New World (2013) is the 2nd recent release of a Park Hoon-jung film on Eureka! Entertainment, following on from another recent release, The Tiger: An Old Hunter’s Tale (2015). Made before The Tiger, New World (like the other film) did not see a broad release in the UK beyond the Film Festival circuit. On seeing both of these films, this comes as something of a surprise and is a new director to look from South Korea. Also surprising is that Hoon-jung has only directed 4 films and provided the script for a couple of others (with the more recent V.I.P (2017) yet to be seen in the UK). He is, judging from the less than a handful films he has made a director of style and beauty, both New World and The Tiger very sharp and benefitting from the Blu-ray transfer.
Released through Eureka! on their new sub-label, Montage Pictures, showcasing new and upcoming international filmmakers, New World is a good old gangster film. It has elements of The Godfather, with that films style, sweep and sumptuous music, as well as something of the tradition of Japanese Yakuza films, but generally better. The story follows along a well trodden path about an undercover that is so deep, he begins to be confused as to where his loyalties lie. Predecessors include Serpico (1973), New Jack City (1991), Donnie Brasco (1997), In too Deep (1999), The Departed (2006) and Infernal Affairs (2002) among many other such films. New World, Lee Jung-jae (Lee Ja-sung) is an undercover cop who has gone deep undercover to investigate a mafia style organization, Goldmoon International. The organization’s boss has recently been mysteriously killed when hit by a truck. The crime lord successors are between Chung Jung (Hwang Jun-min), Lee Joong-gu, and Jang Su-ki. But it is the ruthless, violent and emotionally unstable Chung who wins the day. Lee’s only connection to the force is his chief, the unorthodox Chief Kang (Choi Min-sik, best known as the star of Old Boy, 2002), whom he meets in secret. Chung begins to consolidate his power and brutally kills off two assosciates who he discovers are undercover cops. Lee, so long working undercover, becomes confused as to where his loyalties lie, while Chung begins to suspect Lee is a cop too.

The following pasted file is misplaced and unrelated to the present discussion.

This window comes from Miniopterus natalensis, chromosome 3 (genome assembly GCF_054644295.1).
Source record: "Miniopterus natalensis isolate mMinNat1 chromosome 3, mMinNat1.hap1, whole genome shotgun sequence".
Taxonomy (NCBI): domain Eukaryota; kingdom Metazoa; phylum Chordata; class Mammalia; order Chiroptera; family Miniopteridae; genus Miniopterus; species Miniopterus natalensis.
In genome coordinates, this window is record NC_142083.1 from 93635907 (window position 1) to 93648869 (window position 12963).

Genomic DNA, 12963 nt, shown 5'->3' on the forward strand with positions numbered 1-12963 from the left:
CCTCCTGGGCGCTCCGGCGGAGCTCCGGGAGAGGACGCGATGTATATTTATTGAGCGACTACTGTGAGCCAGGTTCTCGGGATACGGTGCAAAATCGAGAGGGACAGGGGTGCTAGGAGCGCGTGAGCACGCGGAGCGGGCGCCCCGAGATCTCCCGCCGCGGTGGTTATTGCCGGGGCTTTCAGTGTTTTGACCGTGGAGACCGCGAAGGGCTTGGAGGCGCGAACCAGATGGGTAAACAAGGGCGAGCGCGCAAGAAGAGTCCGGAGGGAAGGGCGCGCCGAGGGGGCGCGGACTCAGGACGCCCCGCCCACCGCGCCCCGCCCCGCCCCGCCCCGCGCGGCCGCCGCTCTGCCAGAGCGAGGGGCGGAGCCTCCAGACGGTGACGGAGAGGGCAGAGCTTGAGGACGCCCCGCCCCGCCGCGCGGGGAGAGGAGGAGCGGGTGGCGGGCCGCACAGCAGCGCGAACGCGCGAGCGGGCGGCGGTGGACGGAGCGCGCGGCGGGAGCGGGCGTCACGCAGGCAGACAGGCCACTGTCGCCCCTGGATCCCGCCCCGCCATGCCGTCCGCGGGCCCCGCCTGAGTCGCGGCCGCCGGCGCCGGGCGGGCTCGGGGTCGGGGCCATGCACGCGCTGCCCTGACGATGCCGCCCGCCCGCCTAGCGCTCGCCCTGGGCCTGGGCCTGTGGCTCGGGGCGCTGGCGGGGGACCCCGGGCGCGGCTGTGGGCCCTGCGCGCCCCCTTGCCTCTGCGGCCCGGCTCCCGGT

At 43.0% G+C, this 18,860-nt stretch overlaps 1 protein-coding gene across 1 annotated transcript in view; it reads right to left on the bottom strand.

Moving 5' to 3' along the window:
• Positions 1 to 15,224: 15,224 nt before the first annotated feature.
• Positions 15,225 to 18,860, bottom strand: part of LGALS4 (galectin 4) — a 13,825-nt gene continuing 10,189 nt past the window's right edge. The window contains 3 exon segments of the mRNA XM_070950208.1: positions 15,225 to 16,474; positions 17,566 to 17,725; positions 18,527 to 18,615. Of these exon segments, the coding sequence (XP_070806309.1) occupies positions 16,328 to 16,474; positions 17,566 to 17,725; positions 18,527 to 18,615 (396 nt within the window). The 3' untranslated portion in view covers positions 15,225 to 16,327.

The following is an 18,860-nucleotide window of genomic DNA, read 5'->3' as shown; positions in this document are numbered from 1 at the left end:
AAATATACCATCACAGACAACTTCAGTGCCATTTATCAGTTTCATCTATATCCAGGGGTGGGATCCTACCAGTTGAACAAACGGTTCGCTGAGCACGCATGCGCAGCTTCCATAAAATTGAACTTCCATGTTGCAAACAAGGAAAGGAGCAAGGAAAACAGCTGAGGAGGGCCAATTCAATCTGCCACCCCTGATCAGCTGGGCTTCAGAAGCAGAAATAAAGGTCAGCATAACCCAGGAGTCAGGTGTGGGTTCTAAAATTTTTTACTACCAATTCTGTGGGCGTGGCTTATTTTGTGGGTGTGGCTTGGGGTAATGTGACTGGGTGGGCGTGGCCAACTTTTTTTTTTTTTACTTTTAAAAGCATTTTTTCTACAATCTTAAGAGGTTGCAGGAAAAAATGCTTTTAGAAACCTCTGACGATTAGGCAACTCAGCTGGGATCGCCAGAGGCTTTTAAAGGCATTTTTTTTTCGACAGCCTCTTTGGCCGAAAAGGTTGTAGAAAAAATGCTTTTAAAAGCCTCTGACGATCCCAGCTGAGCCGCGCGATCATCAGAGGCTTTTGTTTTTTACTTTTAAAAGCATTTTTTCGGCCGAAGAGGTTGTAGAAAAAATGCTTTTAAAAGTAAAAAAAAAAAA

Like Infernal Affairs before it, New World should appeal to an audience not normally viewers of foreign language cinema, even if its for the violence. One thing that could also be said about the film is that it doesn’t really gel that should be any loyalty or brotherly love between Chung and Lee Jung-Jae, given Chung’s sadistic behaviour and childlike temperament. The violence is well orchestrated, not least of all the mass brawl with clubs and hammers in an underground car park or the torture scene when Chun uncovers the cops in the gang.
Word is that Sony Pictures have already bought the rights to this film intended for Hollywood treatment. Let’s hope they make a better job of it than was made of the Hollywood version of Old Boy. Other than the extra and a fantastic 1080p presentation there are no extras.